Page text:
8 Broadway Theaters and Their Secrets, From Jennifer Ashley Tepper's Untold Stories
Theatrical historian Jennifer Ashley Tepper is getting ready for the November 15 publication of the third volume of her Untold Stories of Broadway series. Collectively, the works examine the backstories of Broadway's great theaters, with anecdotes told by the people who were there.
In anticipation of the release, Tepper took TheaterMania on a walking tour of the Theater District to find out all the secrets. Here's what we learned.
1. Lyric Theatre
Renamed: Ford Center for the Performing Arts (1998-2005); Hilton Theatre (2005-10); Foxwoods Theatre (2010-14); Lyric Theatre (2014-present)
Currently the home of Paramour
"[Upon opening] the Lyric was leased to [composer] Reginald De Koven, and then he went bankrupt immediately. [On the facade there are busts of] Gilbert and Sullivan and Reginald De Koven. The Shuberts needed to find an emergency plan to book the theater, so they got Richard Mansfield to agree to appear there. The deal was that if he wasn't going to be doing a show there at the time, they could only do a comedy, and his dressing room had to be boarded up so no other actor could use it if he wasn't in the production."
2. Belasco Theatre
Opened: 1907 as the Stuyvesant Theatre
Renamed: 1910, in honor of producer/owner David Belasco
Soon to be the home of The Glass Menagerie
"David Belasco built a ten-room apartment for himself above the theater. It's one of the reasons why people think his and other ghosts haunt it today. I've heard a lot of ghost stories about the Belasco, which are either about people who saw David Belasco as a ghost or who saw a woman in the blue dress. People say that if you put a woman in a blue dress in your show, then that ghost won't haunt you. There are productions, like [2006's] Awake and Sing!, that had done that, maybe as a joke, but maybe because they believe it."
3. Majestic Theatre
Currently the home of The Phantom of the Opera
"In the fifties, Ethel Merman did Happy Hunting here. [Merman] and her costar, Fernando Lamas, did not get along. He famously had these tight white pants in the show, which he had made tighter in order to upstage her. She was furious. So the electrician at the Majestic at the time, William Miller, had to completely redo the marquee because Ethel Merman was displeased that her name was only one inch higher than his. He had to redo the entire marquee and take out all the letters so their names would be separated by three inches instead of one."
4. Schoenfeld Theatre
Opened: 1917 as the Plymouth Theatre
Renamed: 2005, in honor of longtime Shubert Organization chairman Gerald Schoenfeld
Currently the home of The Humans
"One of my favorite stories: Peter Gallagher was about to go on in the first preview of The Real Thing and there was a terror scare in Times Square. He was nervous about it, and he was sitting in the wings waiting to go on, and all of a sudden, he heard these crazy booms. He was terrified, but went onstage, and somehow in the haze of the first preview forgot about it. But it happened the next night. It ended up that it was the fireworks scene in You Can't Take It With You at the Royale (now the Jacobs) [next door]."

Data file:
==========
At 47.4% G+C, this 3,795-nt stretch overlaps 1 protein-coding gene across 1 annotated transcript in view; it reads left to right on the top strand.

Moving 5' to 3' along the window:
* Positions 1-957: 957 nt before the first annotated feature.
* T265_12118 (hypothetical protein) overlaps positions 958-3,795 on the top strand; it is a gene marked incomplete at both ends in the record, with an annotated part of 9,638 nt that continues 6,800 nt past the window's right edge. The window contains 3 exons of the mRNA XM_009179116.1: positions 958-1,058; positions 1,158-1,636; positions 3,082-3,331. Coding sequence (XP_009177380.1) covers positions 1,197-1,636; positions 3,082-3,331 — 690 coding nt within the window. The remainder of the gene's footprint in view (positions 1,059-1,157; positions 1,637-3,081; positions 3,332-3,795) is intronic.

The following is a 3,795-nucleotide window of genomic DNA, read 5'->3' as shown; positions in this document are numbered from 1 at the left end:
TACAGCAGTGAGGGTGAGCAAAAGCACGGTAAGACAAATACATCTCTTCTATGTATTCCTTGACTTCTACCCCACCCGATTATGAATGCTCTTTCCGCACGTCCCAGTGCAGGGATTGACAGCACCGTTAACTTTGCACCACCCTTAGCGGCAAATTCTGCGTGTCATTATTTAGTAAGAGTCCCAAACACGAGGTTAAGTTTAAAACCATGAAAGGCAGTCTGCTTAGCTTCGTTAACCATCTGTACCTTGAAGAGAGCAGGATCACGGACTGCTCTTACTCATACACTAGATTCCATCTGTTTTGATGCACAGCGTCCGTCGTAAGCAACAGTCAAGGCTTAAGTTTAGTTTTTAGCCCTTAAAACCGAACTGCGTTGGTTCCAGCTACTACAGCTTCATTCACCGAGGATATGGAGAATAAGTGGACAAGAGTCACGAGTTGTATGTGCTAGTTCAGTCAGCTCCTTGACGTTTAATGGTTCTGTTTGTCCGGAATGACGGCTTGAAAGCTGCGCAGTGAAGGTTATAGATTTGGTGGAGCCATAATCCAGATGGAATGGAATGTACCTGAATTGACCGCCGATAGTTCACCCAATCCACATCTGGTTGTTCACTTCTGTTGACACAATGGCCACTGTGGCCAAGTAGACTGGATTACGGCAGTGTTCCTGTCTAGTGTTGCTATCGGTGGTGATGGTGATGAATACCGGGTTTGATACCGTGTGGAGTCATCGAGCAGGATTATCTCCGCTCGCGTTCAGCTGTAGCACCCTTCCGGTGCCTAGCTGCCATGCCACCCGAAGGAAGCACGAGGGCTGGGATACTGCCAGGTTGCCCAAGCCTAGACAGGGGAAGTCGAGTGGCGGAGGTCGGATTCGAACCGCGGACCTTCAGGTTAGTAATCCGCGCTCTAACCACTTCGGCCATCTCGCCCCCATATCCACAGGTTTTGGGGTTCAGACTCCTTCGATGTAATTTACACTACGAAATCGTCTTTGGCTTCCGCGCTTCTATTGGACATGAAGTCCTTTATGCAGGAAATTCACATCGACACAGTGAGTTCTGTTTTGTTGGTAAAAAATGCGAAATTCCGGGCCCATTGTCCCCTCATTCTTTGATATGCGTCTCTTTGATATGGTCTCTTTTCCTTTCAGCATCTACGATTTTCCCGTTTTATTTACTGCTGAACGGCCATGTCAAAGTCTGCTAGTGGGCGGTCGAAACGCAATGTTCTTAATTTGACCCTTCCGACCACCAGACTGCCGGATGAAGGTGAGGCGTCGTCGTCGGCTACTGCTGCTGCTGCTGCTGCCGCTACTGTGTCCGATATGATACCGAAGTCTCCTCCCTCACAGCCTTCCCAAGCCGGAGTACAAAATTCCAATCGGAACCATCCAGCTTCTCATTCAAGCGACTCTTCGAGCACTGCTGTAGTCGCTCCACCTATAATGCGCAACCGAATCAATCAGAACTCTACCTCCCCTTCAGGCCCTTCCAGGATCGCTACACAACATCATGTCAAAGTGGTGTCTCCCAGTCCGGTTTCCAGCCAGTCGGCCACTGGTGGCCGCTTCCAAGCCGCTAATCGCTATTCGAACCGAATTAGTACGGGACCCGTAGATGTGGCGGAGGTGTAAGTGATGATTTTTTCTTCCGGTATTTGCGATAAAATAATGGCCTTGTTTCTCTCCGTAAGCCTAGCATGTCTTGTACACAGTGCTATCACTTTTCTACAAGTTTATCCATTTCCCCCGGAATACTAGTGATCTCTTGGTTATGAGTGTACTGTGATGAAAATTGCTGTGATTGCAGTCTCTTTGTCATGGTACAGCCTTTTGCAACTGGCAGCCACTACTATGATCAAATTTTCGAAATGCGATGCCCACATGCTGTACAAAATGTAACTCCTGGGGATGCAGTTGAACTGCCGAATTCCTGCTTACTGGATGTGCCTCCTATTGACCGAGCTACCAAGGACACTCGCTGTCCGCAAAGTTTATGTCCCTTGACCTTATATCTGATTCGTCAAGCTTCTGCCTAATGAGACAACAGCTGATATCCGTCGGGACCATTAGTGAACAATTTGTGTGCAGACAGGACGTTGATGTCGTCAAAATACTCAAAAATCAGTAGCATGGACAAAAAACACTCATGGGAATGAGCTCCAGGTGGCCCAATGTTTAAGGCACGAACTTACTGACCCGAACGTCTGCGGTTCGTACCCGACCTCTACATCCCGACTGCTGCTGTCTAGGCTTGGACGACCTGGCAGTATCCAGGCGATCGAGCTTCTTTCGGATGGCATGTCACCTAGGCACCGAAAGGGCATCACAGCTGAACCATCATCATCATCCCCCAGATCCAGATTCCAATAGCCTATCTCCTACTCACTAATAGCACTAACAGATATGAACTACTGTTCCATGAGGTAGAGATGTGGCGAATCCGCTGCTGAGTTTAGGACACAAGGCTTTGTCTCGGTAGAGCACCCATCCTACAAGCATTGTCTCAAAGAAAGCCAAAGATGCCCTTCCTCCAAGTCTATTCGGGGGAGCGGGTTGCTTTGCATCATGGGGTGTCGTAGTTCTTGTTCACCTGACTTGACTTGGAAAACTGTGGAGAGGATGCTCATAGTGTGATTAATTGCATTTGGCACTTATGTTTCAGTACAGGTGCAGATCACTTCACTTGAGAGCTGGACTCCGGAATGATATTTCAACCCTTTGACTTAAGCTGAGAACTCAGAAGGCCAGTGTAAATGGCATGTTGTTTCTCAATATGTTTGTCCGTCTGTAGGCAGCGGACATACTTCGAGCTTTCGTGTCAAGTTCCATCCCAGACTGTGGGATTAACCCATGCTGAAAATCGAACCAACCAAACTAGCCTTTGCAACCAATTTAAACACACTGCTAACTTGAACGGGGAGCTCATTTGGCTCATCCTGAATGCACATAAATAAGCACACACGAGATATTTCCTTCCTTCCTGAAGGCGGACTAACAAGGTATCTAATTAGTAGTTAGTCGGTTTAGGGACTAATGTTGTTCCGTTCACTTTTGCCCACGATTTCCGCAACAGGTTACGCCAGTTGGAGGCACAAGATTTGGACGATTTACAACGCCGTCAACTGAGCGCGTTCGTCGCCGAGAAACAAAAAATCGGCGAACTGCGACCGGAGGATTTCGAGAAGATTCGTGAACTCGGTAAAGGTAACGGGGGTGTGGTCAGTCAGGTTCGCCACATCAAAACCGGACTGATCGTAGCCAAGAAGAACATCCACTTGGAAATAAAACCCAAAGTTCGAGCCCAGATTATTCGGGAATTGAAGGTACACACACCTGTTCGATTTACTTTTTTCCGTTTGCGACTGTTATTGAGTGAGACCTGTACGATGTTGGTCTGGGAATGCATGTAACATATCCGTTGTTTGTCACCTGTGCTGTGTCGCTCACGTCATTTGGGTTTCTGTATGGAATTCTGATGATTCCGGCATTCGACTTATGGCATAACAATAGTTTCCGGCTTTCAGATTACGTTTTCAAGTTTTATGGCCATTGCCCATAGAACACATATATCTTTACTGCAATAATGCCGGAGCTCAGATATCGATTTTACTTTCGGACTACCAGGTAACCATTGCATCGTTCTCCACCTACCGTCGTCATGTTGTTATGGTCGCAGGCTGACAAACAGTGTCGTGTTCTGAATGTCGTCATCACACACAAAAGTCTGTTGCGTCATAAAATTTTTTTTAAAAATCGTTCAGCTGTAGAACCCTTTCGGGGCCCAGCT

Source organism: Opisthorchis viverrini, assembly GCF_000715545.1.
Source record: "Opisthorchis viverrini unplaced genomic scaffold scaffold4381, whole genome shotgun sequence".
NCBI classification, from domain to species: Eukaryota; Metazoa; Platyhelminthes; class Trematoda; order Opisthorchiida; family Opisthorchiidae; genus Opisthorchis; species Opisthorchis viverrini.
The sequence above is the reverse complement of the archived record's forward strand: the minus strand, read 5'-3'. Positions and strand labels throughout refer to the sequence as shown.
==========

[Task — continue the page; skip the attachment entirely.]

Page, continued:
5. St. James Theatre
Opened: 1928 as Erlanger's Theatre
Renamed: 1932 as St. James Theatre
Currently the home of Something Rotten!
"People think that Legally Blonde: The Search for Elle Woods was the first reality show to cast a Broadway musical theater star. Actually, in 1956, when Li'l Abner was here, the local New York TV stations had a contest for the pig that would appear in Li'l Abner. There were pigs all the way up and down this block waiting to compete on the stage."
6. Broadhurst Theatre
Currently the home of The Front Page
"There's a back-to-back tunnel connecting the Broadhurst and the Schoenfeld. They're sister theaters, built at the same time. Celia Keenan-Bolger said that during Les Mis, after she would die as Éponine, she would go watch the end of A Chorus Line. Jeremy Jordan told me a story about Hugh Jackman coming through the tunnel and hanging out at Bonnie and Clyde rehearsal.
Jerry Adler did Lunatics and Lovers with Zero Mostel here. It was at the time that the House Un-American Activities Committee was chasing [Mostel] trying to subpoena him, so they'd sneak him out in disguises so that he would not be subpoenaed. When they snuck Zero Mostel out, I think they did it through the Schoenfeld."
7. Edison Theatre
Opened: 1950 as the Arena Theatre
Reopened: 1970 as the Edison Theatre
"In 1950, theaters in the round didn't exist. A company took over the Edison and called it the Arena Theater. The press totally didn't understand what was going on and they said they better not seat too many bald men in the front row, because it will reflect the lighting because of this weird configuration. [They ended up doing] a season of plays that didn't do so well, so it turned back into the hotel ballroom."
8. Walter Kerr Theatre
Opened: 1921 as the Ritz Theatre
Renamed: 1990, in honor of theater critic Walter Kerr
Currently the home of Falsettos
"The Kerr opened as the Ritz. In the seventies, no one wanted it. There were years where it was used to store posters. Wendy Wasserstein was good friends with Heidi Landesman, at the time married to Rocco Landesman of Jujamcyn [owner of the venue], and named the character in The Heidi Chronicles after her. When The Heidi Chronicles was looking for a Broadway house, they thought there was no way it was not going to take the Ritz. They ended up taking the Plymouth (now the Schoenfeld), because it was a better theater. At that time, Jujamcyn said, "If we can't even get a play that's literally named after the wife of the owner, we really need to take a look at this." In the mid-eighties, they completely renovated it, and it was all because The Heidi Chronicles chose the Plymouth."